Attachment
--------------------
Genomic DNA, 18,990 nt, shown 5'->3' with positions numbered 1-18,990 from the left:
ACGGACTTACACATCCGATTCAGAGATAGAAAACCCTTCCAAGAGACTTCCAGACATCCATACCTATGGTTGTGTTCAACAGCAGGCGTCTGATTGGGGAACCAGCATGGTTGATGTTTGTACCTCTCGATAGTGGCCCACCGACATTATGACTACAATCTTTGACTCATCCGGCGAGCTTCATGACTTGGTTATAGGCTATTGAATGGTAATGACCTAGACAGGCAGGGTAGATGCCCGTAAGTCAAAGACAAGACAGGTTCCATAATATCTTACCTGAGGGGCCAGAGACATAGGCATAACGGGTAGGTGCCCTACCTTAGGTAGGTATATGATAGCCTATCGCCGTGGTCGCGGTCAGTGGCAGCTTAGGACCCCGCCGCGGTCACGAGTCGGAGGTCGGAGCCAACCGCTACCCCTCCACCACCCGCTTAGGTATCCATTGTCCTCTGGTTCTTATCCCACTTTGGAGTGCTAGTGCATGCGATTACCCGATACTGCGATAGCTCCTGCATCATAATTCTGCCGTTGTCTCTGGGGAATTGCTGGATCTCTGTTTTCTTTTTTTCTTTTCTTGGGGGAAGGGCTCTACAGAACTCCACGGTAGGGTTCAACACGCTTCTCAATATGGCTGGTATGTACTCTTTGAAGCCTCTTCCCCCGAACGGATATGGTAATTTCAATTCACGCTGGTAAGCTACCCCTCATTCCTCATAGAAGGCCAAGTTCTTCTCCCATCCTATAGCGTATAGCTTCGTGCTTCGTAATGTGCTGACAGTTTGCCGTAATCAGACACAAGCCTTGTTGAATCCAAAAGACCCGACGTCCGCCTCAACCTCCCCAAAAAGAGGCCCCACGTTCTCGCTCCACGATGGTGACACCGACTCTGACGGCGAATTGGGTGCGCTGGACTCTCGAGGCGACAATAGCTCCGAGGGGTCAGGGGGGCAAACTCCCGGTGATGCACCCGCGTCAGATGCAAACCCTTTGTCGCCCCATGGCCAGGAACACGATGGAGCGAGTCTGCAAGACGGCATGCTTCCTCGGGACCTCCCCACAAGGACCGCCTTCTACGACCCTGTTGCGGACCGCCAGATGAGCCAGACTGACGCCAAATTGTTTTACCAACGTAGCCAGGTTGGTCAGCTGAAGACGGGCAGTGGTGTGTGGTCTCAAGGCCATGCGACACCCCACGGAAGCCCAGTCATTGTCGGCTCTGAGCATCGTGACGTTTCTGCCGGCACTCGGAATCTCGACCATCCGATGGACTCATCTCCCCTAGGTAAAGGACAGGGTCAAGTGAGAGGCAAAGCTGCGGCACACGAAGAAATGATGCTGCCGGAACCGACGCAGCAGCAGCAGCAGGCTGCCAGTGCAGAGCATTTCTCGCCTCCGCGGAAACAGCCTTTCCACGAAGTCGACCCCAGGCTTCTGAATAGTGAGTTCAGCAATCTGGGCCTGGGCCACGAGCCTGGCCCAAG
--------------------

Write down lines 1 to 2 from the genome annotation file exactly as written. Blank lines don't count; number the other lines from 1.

Genomic DNA, 18,990 nt, shown 5'->3' with positions numbered 1-18,990 from the left:
ACGGACTTACACATCCGATTCAGAGATAGAAAACCCTTCCAAGAGACTTCCAGACATCCATACCTATGGTTGTGTTCAACAGCAGGCGTCTGATTGGGGAACCAGCATGGTTGATGTTTGTACCTCTCGATAGTGGCCCACCGACATTATGACTACAATCTTTGACTCATCCGGCGAGCTTCATGACTTGGTTATAGGCTATTGAATGGTAATGACCTAGACAGGCAGGGTAGATGCCCGTAAGTCAAAGACAAGACAGGTTCCATAATATCTTACCTGAGGGGCCAGAGACATAGGCATAACGGGTAGGTGCCCTACCTTAGGTAGGTATATGATAGCCTATCGCCGTGGTCGCGGTCAGTGGCAGCTTAGGACCCCGCCGCGGTCACGAGTCGGAGGTCGGAGCCAACCGCTACCCCTCCACCACCCGCTTAGGTATCCATTGTCCTCTGGTTCTTATCCCACTTTGGAGTGCTAGTGCATGCGATTACCCGATACTGCGATAGCTCCTGCATCATAATTCTGCCGTTGTCTCTGGGGAATTGCTGGATCTCTGTTTTCTTTTTTTCTTTTCTTGGGGGAAGGGCTCTACAGAACTCCACGGTAGGGTTCAACACGCTTCTCAATATGGCTGGTATGTACTCTTTGAAGCCTCTTCCCCCGAACGGATATGGTAATTTCAATTCACGCTGGTAAGCTACCCCTCATTCCTCATAGAAGGCCAAGTTCTTCTCCCATCCTATAGCGTATAGCTTCGTGCTTCGTAATGTGCTGACAGTTTGCCGTAATCAGACACAAGCCTTGTTGAATCCAAAAGACCCGACGTCCGCCTCAACCTCCCCAAAAAGAGGCCCCACGTTCTCGCTCCACGATGGTGACACCGACTCTGACGGCGAATTGGGTGCGCTGGACTCTCGAGGCGACAATAGCTCCGAGGGGTCAGGGGGGCAAACTCCCGGTGATGCACCCGCGTCAGATGCAAACCCTTTGTCGCCCCATGGCCAGGAACACGATGGAGCGAGTCTGCAAGACGGCATGCTTCCTCGGGACCTCCCCACAAGGACCGCCTTCTACGACCCTGTTGCGGACCGCCAGATGAGCCAGACTGACGCCAAATTGTTTTACCAACGTAGCCAGGTTGGTCAGCTGAAGACGGGCAGTGGTGTGTGGTCTCAAGGCCATGCGACACCCCACGGAAGCCCAGTCATTGTCGGCTCTGAGCATCGTGACGTTTCTGCCGGCACTCGGAATCTCGACCATCCGATGGACTCATCTCCCCTAGGTAAAGGACAGGGTCAAGTGAGAGGCAAAGCTGCGGCACACGAAGAAATGATGCTGCCGGAACCGACGCAGCAGCAGCAGCAGGCTGCCAGTGCAGAGCATTTCTCGCCTCCGCGGAAACAGCCTTTCCACGAAGTCGACCCCAGGCTTCTGAATAGTGAGTTCAGCAATCTGGGCCTGGGCCACGAGCCTGGCCCAAG